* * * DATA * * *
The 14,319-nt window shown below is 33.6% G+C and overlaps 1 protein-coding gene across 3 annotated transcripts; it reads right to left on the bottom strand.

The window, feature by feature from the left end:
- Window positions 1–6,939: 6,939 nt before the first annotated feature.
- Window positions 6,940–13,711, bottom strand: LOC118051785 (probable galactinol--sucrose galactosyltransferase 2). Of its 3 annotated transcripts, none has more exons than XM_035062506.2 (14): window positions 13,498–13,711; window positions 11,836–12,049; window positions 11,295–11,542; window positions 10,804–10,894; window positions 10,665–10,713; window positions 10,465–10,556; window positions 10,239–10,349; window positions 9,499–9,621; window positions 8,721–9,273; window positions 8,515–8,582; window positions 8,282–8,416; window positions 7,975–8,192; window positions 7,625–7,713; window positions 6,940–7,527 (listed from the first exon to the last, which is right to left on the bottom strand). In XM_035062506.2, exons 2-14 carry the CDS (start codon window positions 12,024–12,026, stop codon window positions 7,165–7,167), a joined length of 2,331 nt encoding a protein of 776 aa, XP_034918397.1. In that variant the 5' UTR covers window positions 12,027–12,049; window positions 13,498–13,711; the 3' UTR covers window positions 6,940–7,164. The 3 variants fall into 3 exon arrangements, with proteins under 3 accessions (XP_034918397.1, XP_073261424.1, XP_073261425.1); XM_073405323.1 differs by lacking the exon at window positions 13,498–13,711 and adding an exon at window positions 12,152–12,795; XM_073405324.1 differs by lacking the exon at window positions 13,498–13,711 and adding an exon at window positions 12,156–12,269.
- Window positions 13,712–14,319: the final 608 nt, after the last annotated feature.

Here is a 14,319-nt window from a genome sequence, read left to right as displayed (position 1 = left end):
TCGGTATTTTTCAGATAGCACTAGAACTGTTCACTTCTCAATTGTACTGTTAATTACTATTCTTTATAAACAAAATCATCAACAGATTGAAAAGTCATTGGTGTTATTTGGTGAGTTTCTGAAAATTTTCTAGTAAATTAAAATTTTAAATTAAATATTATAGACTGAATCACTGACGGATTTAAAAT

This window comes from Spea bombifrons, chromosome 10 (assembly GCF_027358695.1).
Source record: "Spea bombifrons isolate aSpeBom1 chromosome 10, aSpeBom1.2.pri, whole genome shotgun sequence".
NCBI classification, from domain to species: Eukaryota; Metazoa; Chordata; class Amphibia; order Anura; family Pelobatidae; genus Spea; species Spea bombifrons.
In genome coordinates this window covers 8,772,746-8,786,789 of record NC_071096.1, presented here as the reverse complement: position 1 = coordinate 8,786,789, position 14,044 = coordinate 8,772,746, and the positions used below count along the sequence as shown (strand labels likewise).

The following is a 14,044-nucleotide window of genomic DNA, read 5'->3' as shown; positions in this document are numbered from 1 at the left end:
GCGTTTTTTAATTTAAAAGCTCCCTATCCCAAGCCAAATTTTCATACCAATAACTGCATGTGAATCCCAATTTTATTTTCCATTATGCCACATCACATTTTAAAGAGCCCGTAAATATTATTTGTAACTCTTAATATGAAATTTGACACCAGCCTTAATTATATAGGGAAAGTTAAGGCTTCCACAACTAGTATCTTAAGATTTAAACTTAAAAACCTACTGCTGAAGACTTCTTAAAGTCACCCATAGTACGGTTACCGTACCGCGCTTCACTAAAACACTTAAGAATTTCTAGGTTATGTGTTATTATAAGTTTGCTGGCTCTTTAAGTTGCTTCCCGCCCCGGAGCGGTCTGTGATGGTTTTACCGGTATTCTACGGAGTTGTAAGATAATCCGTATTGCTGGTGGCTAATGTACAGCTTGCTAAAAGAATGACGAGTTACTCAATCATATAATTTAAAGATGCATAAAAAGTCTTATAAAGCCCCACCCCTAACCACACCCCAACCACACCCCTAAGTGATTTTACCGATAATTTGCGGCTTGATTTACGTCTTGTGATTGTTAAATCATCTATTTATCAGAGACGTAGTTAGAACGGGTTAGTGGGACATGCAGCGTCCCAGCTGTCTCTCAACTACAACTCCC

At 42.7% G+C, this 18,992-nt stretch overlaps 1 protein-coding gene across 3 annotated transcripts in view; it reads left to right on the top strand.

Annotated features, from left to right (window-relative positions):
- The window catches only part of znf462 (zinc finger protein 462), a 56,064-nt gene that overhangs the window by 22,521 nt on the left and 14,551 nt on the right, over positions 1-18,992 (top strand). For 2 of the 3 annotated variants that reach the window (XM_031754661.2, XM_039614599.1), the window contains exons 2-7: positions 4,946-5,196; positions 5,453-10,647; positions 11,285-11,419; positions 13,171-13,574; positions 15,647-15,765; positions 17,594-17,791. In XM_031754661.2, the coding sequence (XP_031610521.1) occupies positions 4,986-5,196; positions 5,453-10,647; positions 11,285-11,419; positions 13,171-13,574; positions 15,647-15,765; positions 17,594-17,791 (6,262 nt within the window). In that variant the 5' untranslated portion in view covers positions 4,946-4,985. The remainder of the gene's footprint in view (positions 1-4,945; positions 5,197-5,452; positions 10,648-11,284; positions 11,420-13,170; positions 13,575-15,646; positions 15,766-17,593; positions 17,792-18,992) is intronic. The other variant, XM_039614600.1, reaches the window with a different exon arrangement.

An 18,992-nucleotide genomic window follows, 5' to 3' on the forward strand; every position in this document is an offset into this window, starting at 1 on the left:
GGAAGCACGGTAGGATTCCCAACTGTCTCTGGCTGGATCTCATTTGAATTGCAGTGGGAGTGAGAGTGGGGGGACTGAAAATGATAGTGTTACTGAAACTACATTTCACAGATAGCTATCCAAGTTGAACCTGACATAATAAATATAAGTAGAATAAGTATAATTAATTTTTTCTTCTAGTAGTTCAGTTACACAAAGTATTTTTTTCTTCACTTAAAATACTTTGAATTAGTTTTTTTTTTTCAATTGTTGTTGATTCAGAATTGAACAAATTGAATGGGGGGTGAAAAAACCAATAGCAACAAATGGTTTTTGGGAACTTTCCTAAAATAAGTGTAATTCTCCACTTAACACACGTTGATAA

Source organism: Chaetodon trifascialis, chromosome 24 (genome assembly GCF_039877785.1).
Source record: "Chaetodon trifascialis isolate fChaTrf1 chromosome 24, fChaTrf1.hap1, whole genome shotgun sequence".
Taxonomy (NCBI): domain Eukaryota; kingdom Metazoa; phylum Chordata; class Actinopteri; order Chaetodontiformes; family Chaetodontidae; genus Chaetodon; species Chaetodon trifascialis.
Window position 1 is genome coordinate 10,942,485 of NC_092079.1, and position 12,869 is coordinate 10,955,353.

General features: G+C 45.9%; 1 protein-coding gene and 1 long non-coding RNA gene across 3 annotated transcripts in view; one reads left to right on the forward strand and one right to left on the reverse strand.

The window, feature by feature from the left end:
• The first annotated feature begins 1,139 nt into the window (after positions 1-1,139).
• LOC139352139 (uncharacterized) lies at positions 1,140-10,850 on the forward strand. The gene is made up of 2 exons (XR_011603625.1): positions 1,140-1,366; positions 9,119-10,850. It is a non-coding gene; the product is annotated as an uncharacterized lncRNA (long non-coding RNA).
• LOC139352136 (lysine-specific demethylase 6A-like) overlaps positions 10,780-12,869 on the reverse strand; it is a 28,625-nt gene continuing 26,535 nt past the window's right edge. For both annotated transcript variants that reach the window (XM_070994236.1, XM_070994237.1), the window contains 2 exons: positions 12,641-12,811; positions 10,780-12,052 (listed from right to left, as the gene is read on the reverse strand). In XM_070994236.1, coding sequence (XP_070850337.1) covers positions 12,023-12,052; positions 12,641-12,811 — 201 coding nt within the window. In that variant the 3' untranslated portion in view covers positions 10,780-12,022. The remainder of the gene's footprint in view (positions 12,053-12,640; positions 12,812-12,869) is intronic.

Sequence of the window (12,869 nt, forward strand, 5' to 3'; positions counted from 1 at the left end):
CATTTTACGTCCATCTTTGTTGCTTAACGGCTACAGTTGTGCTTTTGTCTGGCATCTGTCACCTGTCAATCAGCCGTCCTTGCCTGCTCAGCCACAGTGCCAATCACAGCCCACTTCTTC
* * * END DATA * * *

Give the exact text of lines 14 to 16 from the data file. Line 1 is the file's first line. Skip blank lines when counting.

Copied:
At 42.7% G+C, this 18,992-nt stretch overlaps 1 protein-coding gene across 3 annotated transcripts in view; it reads left to right on the top strand.

Annotated features, from left to right (window-relative positions):
- The window catches only part of znf462 (zinc finger protein 462), a 56,064-nt gene that overhangs the window by 22,521 nt on the left and 14,551 nt on the right, over positions 1-18,992 (top strand). For 2 of the 3 annotated variants that reach the window (XM_031754661.2, XM_039614599.1), the window contains exons 2-7: positions 4,946-5,196; positions 5,453-10,647; positions 11,285-11,419; positions 13,171-13,574; positions 15,647-15,765; positions 17,594-17,791. In XM_031754661.2, the coding sequence (XP_031610521.1) occupies positions 4,986-5,196; positions 5,453-10,647; positions 11,285-11,419; positions 13,171-13,574; positions 15,647-15,765; positions 17,594-17,791 (6,262 nt within the window). In that variant the 5' untranslated portion in view covers positions 4,946-4,985. The remainder of the gene's footprint in view (positions 1-4,945; positions 5,197-5,452; positions 10,648-11,284; positions 11,420-13,170; positions 13,575-15,646; positions 15,766-17,593; positions 17,792-18,992) is intronic. The other variant, XM_039614600.1, reaches the window with a different exon arrangement.